Soils & Geological Report

What is a soils report

Soils reports, also called “Geotechnical Soils Reports” are prepared by a licensed geotechnical engineer or by a registered civil engineer experienced in soils engineering. Geotechnical soils report explains how the engineer determined the load bearing capacity of soil and rock of your property, and the plasticity of the soils or clays. The intent of the report is to analyze the subsurface conditions and provide geotechnical conclusions and recommendations for the foundation repair or construction method. Sometimes a geotechnical soils report is necessary before a foundation construction or repair can be performed or even quoted. These reports can only be prepared by a licensed geotechnical engineer and the cost can range from hundreds to thousand of dollars. We can help you select an experienced geotechnical engineer for your project.

Generally a soils report will contain some or all of the following information:

  • Review of the geologic history and history of prior excavation and fills
  • Field reconnaissance of the site and its vicinity
  • Scope of work done, investigative methods, sampling methods, logs of borings or test pits, elevations of borings or test pits for reference of materials and samples to finished grade or footing elevations, and the identification of the elevations
  • Location of all samples taken, surface and subsurface
  • Groundwater conditions and potential future natural and artificial seepage effects
  • (USCM) Unified Soil Classifications of Materials
  • Material competency and strength of the existing soils
  • Pertinent engineering geologic attributes (clayey, weak, loose, alignments, fissility, planar boundaries, pervious or water-bearing parts, susceptibility to mass wasting, erosion, piping or compressibility)
  • Bearing capacity and/or shear strength of sample areas
  • Consolidation or settlement potential
  • Expansion potential

Whether a soils report is required depends on the types of the soils present on the building site. The soils report gives an understanding of the earth conditions affecting a building. Soils report is usually required in areas with expansive or low strength soils, for buildings whose foundation will be supported by a landfill, for projects on steep slopes or where an extensive grading will be done, and in locations with high ground water or within FEMA floodplains.

The National Cooperative Soil Survey identifies and maps over 20,000 different kinds of soils in the United States. Most soils are given a name, which generally comes from the locale where the soil was first mapped. Named soils are referred to as soil series. Soil survey reports include the soil survey maps and the names and descriptions of the soils in a report area. Here is a link to the United States Department of Argriculture web site on soils for further research. More information can also be found at SoilReport.net.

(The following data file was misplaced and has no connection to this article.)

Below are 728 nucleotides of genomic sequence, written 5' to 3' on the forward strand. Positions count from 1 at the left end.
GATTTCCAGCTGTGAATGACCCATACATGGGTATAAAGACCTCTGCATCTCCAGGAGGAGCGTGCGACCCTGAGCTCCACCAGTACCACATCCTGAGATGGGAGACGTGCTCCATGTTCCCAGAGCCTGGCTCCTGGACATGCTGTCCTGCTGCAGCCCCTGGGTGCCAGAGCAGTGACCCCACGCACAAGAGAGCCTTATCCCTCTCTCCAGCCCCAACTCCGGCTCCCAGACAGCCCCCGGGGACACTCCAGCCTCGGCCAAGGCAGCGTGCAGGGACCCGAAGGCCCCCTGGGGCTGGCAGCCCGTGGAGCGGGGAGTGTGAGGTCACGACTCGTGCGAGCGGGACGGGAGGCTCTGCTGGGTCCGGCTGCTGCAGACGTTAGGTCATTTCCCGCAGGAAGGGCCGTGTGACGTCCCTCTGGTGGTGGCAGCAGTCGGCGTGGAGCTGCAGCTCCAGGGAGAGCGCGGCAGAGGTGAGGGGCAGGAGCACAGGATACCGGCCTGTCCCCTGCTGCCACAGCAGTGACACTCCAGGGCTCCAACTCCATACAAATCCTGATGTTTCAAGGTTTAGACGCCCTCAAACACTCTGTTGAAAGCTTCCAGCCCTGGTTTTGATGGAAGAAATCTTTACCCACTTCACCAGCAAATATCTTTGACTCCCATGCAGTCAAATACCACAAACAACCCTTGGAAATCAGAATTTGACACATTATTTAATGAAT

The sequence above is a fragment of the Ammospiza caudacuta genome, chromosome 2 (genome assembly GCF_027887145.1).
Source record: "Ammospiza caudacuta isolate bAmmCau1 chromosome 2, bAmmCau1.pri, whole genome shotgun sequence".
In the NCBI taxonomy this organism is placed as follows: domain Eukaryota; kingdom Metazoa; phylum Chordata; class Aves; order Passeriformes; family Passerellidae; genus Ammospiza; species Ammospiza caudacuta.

Soils reports are always obtained before any construction begins. The engineer who designs the foundation uses the soils report in determining what kind of foundation design to select so potential problems such as differential settling over time will be avoided.

Soils report methods

There are various methods used to test the soils in preparing a report, including drilling core samples, driving steel rods into the soil to determine density and the presence of rock, creating test pits and using a seismograph.

Too many houses are constructed with foundations that are inadequate for the soil conditions that exist on the site. Because of the lack of suitable land, homes are often built on marginal land that has insufficient bearing capacity to support the substantial weight of the structures, which over time results in dangerous structural failures. Additionally, there are many areas of the country where the near surface soils consist predominately of expansive clays that shrink and swell extensively as their moisture content fluctuates.

If the bearing soils consist of expansive clays, foundation movement can occur if wetting and drying of the clays does not occur uniformly across the entire slab. Any of the following can cause moisture in the soil to fluctuate: vegetation (roots), wet and dry rain cycles, evaporation, poor or no drainage and plumbing leaks.

Slab-on-grade foundations depend upon the uppermost soil layers to provide sufficient bearing capacity to support the structure and keep the foundation stable. If the bearing soil was insufficiently compacted prior to construction, the foundation is subject to settlement as the supporting soil consolidates over time. Repairing a home whose foundation failed is a challenging and expensive project. Compacting and preparing soil before any foundation is built is worth every penny. Below are some home failures caused by failed soils:

We can help you identify the source of your foundation failure and propose the solution to your structural problems.

 

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